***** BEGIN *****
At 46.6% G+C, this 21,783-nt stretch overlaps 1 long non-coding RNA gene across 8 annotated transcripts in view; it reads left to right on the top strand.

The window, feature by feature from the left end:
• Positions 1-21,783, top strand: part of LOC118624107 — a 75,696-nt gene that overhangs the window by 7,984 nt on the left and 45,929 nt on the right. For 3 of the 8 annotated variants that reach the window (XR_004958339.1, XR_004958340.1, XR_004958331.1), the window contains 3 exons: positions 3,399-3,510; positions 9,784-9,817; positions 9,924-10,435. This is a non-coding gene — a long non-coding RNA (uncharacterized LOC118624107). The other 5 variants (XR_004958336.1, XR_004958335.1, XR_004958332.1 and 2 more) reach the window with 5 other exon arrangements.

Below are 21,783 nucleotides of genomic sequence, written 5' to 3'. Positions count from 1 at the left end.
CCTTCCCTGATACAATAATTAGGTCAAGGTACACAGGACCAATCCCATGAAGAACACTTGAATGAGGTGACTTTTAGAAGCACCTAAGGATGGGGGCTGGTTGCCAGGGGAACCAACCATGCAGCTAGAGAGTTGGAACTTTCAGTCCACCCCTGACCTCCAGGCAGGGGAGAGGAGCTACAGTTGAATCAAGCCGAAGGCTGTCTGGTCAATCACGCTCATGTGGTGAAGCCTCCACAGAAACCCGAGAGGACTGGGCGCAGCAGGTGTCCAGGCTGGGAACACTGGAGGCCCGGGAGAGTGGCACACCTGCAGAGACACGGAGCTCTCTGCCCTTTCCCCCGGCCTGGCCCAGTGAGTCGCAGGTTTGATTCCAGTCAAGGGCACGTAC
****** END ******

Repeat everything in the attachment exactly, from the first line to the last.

At 46.6% G+C, this 21,783-nt stretch overlaps 1 long non-coding RNA gene across 8 annotated transcripts in view; it reads left to right on the top strand.

The window, feature by feature from the left end:
• Positions 1-21,783, top strand: part of LOC118624107 — a 75,696-nt gene that overhangs the window by 7,984 nt on the left and 45,929 nt on the right. For 3 of the 8 annotated variants that reach the window (XR_004958339.1, XR_004958340.1, XR_004958331.1), the window contains 3 exons: positions 3,399-3,510; positions 9,784-9,817; positions 9,924-10,435. This is a non-coding gene — a long non-coding RNA (uncharacterized LOC118624107). The other 5 variants (XR_004958336.1, XR_004958335.1, XR_004958332.1 and 2 more) reach the window with 5 other exon arrangements.

Below are 21,783 nucleotides of genomic sequence, written 5' to 3'. Positions count from 1 at the left end.
CCTTCCCTGATACAATAATTAGGTCAAGGTACACAGGACCAATCCCATGAAGAACACTTGAATGAGGTGACTTTTAGAAGCACCTAAGGATGGGGGCTGGTTGCCAGGGGAACCAACCATGCAGCTAGAGAGTTGGAACTTTCAGTCCACCCCTGACCTCCAGGCAGGGGAGAGGAGCTACAGTTGAATCAAGCCGAAGGCTGTCTGGTCAATCACGCTCATGTGGTGAAGCCTCCACAGAAACCCGAGAGGACTGGGCGCAGCAGGTGTCCAGGCTGGGAACACTGGAGGCCCGGGAGAGTGGCACACCTGCAGAGACACGGAGCTCTCTGCCCTTTCCCCCGGCCTGGCCCAGTGAGTCGCAGGTTTGATTCCAGTCAAGGGCACGTAC